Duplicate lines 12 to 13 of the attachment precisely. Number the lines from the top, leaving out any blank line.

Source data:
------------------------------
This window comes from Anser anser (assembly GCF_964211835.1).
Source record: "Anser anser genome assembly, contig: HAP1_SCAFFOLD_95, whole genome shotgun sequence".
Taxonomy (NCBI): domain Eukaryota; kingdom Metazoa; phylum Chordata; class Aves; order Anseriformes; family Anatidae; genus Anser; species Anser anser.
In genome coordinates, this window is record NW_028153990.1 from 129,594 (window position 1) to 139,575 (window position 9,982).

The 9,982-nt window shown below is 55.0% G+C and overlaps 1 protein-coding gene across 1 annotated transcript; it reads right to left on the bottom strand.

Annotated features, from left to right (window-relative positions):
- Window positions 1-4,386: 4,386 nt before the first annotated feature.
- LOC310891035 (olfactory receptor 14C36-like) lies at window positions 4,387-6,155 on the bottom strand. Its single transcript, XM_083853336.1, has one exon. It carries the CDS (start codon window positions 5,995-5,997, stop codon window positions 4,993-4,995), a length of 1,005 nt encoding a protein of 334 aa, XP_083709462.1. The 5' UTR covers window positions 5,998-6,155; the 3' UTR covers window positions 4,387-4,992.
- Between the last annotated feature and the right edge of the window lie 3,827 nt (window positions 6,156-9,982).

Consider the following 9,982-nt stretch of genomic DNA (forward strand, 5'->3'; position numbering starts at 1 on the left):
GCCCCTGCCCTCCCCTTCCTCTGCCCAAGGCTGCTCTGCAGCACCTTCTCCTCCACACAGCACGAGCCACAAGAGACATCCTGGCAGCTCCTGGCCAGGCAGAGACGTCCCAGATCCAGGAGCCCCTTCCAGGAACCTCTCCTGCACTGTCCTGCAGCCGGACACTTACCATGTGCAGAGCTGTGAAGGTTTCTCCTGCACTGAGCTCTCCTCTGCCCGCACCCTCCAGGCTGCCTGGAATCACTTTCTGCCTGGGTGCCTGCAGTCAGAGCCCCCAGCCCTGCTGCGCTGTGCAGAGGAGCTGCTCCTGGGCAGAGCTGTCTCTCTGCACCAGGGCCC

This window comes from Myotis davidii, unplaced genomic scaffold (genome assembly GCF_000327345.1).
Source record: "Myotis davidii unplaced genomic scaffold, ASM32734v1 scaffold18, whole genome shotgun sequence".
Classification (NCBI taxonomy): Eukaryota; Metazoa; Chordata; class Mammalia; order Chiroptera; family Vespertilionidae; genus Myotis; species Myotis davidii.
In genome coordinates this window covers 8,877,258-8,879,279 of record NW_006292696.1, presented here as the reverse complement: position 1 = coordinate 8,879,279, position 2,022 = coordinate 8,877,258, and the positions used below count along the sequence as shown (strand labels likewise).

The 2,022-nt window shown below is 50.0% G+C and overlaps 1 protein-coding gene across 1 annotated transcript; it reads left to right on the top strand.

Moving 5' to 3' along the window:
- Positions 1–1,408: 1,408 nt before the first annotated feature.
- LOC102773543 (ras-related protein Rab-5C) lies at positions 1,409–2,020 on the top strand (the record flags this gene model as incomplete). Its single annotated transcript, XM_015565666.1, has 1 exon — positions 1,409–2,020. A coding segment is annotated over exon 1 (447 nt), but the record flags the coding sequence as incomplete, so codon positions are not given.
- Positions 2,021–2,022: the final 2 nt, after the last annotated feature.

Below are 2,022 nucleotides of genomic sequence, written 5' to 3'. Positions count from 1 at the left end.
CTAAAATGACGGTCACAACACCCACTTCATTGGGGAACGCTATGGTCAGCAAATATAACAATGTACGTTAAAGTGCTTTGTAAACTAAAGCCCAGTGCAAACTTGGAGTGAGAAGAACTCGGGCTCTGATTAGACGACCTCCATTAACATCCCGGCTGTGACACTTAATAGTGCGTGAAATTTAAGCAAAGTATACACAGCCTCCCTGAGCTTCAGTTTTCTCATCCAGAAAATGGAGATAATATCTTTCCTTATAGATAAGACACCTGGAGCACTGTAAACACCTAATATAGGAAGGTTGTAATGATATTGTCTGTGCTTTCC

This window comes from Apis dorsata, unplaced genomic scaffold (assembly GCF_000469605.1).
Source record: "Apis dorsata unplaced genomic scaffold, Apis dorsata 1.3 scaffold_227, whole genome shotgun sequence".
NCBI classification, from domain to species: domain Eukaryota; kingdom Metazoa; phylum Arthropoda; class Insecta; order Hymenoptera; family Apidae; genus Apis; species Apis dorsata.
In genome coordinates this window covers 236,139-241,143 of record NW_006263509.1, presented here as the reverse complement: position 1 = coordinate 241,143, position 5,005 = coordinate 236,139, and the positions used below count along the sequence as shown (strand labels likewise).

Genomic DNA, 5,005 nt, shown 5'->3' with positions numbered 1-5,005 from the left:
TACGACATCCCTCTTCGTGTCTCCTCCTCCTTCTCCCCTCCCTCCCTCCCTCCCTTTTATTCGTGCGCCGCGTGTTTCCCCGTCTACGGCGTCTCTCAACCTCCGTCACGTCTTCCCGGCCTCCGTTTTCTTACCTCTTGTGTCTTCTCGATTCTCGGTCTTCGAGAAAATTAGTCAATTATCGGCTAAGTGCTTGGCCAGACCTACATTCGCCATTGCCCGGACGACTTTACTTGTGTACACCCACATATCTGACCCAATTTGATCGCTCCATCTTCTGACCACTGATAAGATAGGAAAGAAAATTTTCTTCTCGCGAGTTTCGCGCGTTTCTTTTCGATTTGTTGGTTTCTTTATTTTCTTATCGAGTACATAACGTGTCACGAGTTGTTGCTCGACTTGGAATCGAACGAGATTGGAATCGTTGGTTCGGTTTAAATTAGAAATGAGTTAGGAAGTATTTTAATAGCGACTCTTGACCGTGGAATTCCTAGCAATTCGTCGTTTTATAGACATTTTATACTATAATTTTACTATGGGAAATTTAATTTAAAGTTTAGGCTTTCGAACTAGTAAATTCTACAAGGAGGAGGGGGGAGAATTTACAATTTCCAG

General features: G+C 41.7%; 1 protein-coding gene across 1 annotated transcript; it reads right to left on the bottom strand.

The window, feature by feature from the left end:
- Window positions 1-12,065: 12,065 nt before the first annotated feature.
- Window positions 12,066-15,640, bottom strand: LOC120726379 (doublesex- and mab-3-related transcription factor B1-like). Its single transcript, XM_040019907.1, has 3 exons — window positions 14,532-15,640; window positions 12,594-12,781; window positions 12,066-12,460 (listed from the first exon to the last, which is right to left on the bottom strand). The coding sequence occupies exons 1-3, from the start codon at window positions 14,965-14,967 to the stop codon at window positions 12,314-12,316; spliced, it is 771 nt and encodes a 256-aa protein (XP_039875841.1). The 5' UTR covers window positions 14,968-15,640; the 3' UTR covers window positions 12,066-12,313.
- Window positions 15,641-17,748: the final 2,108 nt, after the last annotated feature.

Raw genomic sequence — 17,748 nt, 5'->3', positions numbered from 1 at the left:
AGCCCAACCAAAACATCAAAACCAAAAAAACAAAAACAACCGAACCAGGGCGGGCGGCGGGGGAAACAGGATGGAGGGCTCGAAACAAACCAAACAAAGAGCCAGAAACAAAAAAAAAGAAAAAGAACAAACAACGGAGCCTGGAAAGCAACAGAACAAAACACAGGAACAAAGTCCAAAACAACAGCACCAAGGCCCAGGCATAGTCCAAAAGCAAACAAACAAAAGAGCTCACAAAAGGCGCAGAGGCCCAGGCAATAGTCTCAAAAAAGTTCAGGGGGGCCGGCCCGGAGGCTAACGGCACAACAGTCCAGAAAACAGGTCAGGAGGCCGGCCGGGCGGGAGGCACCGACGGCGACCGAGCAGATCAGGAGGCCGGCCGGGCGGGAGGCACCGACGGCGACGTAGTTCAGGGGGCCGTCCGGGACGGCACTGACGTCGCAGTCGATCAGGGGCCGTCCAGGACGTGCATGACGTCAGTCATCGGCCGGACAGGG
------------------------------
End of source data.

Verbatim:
This window comes from Myotis davidii, unplaced genomic scaffold (genome assembly GCF_000327345.1).
Source record: "Myotis davidii unplaced genomic scaffold, ASM32734v1 scaffold18, whole genome shotgun sequence".